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I am using OpenLDAP 2.4.23 on Ubuntu 11.04. Every thing is working fine. I am using other server to authenticate via LDAP and that is working well. At the connecting server I am using a configuration file like this:

basedn = ou=Employees,dc=example,dc=com
basedn_filter = personStatus=1
bind_passwd = pass123
bind_user = cn=admin,dc=example,dc=com
cache_size = 100
cache_ttl = 900
enable = true
global_perms = false
group_bind = false
group_rdn =
groupattr = cn
groupmember = member
groupmemberisdn = false
groupname = groupofnames
#host =
host =
manage_groups = false
port = 389

Is there any way I can encrypt the password used to bind to LDAP?

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You could use SSL (or TLS) to encrypt the traffic. The OpenLDAP 2.4 manual has a section on using TLS, as does the OpenLDAP FAQ. The Ubuntu 11.04 manual has a section on LDAP which includes using TLS/SSL. The FreeBSD project (home to some of the best manuals I've seen) has an article on LDAP Authentication which includes a section on configuring LDAP with TLS.

I found this information through a Google search...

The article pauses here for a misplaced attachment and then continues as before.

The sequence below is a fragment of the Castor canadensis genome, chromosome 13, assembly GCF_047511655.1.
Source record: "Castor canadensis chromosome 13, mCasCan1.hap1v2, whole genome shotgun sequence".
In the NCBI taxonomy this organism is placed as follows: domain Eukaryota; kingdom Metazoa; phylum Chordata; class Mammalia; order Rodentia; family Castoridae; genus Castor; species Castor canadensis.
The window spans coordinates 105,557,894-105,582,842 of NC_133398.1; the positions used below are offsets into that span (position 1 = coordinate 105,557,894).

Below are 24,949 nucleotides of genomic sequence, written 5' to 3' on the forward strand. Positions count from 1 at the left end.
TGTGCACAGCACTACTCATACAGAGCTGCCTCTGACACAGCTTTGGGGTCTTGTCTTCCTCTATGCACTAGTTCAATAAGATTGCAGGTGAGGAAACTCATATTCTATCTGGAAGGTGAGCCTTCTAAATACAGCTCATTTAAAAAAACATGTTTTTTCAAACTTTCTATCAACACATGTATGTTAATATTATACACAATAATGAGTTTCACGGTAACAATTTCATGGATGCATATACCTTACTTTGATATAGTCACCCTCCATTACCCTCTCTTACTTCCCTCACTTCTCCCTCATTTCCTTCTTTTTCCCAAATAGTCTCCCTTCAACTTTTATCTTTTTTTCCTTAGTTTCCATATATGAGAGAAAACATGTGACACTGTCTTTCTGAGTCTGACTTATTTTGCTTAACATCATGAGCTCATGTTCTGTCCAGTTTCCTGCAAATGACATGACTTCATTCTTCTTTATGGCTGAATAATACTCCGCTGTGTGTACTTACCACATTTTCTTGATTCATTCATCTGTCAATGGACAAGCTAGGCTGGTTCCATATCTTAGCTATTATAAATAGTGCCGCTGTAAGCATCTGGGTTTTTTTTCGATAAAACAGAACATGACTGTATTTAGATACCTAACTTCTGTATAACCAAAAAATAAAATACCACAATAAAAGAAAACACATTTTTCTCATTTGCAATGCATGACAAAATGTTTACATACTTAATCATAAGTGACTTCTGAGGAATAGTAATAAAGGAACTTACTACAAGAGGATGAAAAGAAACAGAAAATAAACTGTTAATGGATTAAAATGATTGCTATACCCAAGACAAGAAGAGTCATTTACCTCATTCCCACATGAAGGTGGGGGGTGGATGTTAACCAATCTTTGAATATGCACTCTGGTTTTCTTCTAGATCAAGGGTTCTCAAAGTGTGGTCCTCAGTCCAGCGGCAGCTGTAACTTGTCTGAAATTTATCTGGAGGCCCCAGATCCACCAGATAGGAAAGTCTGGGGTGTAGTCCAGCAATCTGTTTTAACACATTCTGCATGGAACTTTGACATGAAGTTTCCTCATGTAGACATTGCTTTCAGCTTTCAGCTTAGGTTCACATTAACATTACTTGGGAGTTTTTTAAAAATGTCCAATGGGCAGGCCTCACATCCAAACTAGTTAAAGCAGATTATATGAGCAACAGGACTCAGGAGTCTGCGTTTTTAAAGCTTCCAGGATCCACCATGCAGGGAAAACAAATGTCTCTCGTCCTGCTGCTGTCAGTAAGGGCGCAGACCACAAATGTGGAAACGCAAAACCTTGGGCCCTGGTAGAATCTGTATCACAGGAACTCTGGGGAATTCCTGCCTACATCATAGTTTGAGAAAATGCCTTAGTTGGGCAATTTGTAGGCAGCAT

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The plaintext password is needed to bind to LDAP, so even if it were encrypted in some way, you'd need the key to decrypt it on the system as well (a la having an encrypted SSL key and storing the password to the key in the web server config). Obscurity is not security; leaving the password in plaintext is no less secure than encrypting it with a key that's also in the config.

Set the permissions on your LDAP config to not be world-readable, and if the system can potentially be physically compromised, then use some kind of disk encryption.

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Are you saying that you can't encrypt with SSL? The OpenLDAP docs, the Ubuntu docs, and the FreeBSD docs all disagree with you. – Mei Jan 30 '12 at 23:04
@David No, you're absolutely right that SSL/TLS should be used any time you're doing a basic LDAP bind - but the way I interpreted the question is that he was looking for a way to encrypt the plaintext password in the config file. I think it's a little clearer in the original text of the question: Is there any way so than I can use encrypted password in the place of bind_passwd option. – Shane Madden Jan 30 '12 at 23:07

If your client application allows TLS/EXTERNAL authentication (that is: x509 certificates-based), you could than dispose the clear-text password and substitute it with a client certificate. Please be warned the server requires a couple of configuration changes in order to accept SASL TLS/EXTERNAL.

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If you are really shy of having a clear-text password in a file, this the way to go. But it might be only cosmetic: as a evil user could read the file, could as well steal the key (if she has the access rights). – 473183469 Nov 20 '15 at 10:40

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